Still, a vocal contingent of Ann Arbor residents is demanding something be done, including an independent traffic engineering evaluation of the city’s crosswalks. Some are pushing for the complete repeal of the crosswalk ordinance.

Filipiak said it’s time for city leaders to decide if pedestrian safety is more important than a quick drive into downtown Ann Arbor from the east.

“Ann Arbor is styling itself as a walkable city, accessible to pedestrians,” she said. “If something can’t be done, it’s shameful.”

This map shows the location of all fatal pedestrian crashes in the city of Ann Arbor between 2003 and 2013. There have been six such crashes.

View Ann Arbor fatal pedestrian crashes (2003-2012) in a larger map

Editor's note: This story had conflicting information about when the ordinance began to be enforced. That has been fixed.

Kyle Feldscher covers cops and courts for He can be reached at or you can follow him on Twitter.



Tue, Aug 27, 2013 : 4:30 a.m.

This is UM town. The students will walk in front of cars thinking they are invincible. Which they are not. It is a nightmare on State Street so why should this be any different? Just another distraction Ann Arbor does not need and having this on Plymouth Road is just another way for drivers and pedestrians to think they have the right of way. This is a great idea, but not on Plymouth Road or other very well traveled roads.


Sat, Aug 24, 2013 : 6:45 a.m.

Stupid is what stupid does!

Stuart Brown

Sat, Aug 24, 2013 : 4:23 a.m.

Nicholas Urfe said, 'Does this "analysis of statistics" normalize the data to account for both the number of cars at each location and the number of pedestrians?' The "Dead Right" crowd is soooo profound! A T-test is designed to show the probability that a change is due to random chance. The data set showing car-pedestrian crashes over the last few years shows a clear increase that has less than a 1% chance of being due to random chance. I strongly disagree with the notion that, unless normalization is done, the statistical significance of the data can be dismissed. When the city spends money or changes laws to improve safety, the number of incidents should decrease in absolute terms, unless there is a large population increase. Oh, but wait, you say the program was never billed as a safety program but was sold as a plan to improve the walkability of Ann Arbor?--I say bad tradeoff.


Sat, Aug 24, 2013 : 1:26 a.m.

I walk and drive in Ann Arbor. What I see is that both drivers and pedestrians need to pay better attention to what is going on around them. I see walkers just step off the curb and expect a driver to get his/her car to defy the Law of Physics and stop within a space of 2 feet. I, as a walker, have been at one of the new crosswalks and had 10 cars wiz pass before a car stopped to let me cross one lane. Then had to wait until another 6 cars wiz by before I could cross the other lane ( I know how many because I counted).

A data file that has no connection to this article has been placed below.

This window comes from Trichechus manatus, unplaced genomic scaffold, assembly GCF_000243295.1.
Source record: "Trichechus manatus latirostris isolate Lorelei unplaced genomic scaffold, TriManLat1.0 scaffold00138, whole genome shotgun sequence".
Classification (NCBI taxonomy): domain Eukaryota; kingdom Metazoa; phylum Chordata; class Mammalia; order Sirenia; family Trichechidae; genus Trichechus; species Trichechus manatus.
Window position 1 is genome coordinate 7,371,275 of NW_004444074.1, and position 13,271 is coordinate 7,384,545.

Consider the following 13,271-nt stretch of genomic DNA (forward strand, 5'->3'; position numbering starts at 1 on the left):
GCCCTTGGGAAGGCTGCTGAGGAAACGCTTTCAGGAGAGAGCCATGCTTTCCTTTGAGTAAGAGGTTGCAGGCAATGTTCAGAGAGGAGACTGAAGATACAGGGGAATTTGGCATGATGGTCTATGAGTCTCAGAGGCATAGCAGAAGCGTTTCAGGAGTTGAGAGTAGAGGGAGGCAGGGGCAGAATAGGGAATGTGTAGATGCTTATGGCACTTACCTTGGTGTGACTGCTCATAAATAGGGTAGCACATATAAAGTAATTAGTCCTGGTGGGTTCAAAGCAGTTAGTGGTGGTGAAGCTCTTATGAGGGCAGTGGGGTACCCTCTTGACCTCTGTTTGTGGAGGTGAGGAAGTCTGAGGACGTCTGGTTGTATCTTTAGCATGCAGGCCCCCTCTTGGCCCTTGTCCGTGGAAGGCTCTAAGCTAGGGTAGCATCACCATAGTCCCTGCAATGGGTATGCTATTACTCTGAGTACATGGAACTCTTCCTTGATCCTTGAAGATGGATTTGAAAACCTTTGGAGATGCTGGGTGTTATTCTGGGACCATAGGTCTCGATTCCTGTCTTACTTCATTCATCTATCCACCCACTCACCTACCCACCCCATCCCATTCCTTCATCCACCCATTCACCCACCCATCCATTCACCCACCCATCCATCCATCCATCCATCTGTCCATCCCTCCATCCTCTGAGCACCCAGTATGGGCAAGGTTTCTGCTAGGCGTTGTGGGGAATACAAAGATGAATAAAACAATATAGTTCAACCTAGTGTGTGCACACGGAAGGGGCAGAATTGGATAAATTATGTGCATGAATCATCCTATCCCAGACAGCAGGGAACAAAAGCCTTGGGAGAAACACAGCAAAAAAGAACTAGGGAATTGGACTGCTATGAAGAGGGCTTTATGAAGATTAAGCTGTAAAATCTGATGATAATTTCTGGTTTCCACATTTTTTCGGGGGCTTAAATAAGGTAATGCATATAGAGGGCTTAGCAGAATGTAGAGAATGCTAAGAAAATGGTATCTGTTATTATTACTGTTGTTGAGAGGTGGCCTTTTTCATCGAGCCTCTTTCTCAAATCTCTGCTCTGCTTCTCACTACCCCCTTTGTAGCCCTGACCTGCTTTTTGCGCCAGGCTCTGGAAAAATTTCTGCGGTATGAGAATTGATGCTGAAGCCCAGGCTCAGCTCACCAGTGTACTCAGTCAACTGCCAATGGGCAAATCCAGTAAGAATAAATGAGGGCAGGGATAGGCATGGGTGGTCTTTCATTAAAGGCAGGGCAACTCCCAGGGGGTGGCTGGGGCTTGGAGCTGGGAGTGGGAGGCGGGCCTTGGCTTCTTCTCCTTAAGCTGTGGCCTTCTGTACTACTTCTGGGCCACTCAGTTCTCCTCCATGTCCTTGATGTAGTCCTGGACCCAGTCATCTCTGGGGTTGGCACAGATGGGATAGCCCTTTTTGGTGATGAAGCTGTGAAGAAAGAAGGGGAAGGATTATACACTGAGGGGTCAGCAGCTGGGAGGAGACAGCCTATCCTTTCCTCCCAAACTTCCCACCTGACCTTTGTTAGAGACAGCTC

A Voice of Reason

Fri, Aug 23, 2013 : 10:53 p.m.

Just one final comment about this issue: the commenting community called this right...something was not and will not be right with the crosswalk changes in town. It is very unfortunate that a woman had to loose her life to have this issue readdressed. I have witness 2 near misses on 4 lane roads by a similar situation and a few more seconds would have caused 2 more injuries. This is when you fire the person who implemented the crosswalks on Plymouth Road or fire the local officials that supported this and told us we (AnnArbor.Com commenters) that we were wrong. The commenters had this right all again and hopefully things will change and no more lives will be lost in our "safe town"


Fri, Aug 23, 2013 : 8:41 p.m.

i like these a lot better than the standard crosswalk with a constantly flashing yellow light. You see it all the time and just drive on through unless you see someone. The flash only when needed gets my attention much better when driving.


Fri, Aug 23, 2013 : 5:37 p.m.

I AM surprised to hear pedestrian / vehicle accidents are up. I live in NE Ann Arbor and have felt the improved cross walks make things safer. I have personally used the Plymouth Rd crossing with the blinking lights. I love how the traffic actually pays attention to them and stops. I also like the 'safe zones' ( the curbed islands) in the middle of the street where a pedestrian can pause in a more or less safe place. Still, I would NEVER cross the street without being 100% certain that traffic sees me and is stopping for me. At the blinking lights, about 20% of traffic ignores them and speeds on. This is better than most crossing (without the blinkers) in town where 90% of traffic speeds on and 10% stops if you are ANYWHERE in the area. Those are terribly dangerous. I think the city council was trying to make things better with their local ordinance but I don't think it has worked. They should make Ann Arbor laws uniform with the rest of the state and ENFORCE them. It's pretty simple really. I've never seen any enforcement activity at any crosswalk despite all the articles and city council actions. They should also continue with improving crossing, creating islands, putting in flashing lights, etc. And, they should cut back vegetation where it obscures sight lines for both vehicles and pedestrians. Like at the Huron High School crossing. I have to step into the road before I can see on-coming traffic - which on Huron Parkway can be going 45+ mph. I'm so sorry for the family and friends of this young woman. It's such a tragedy.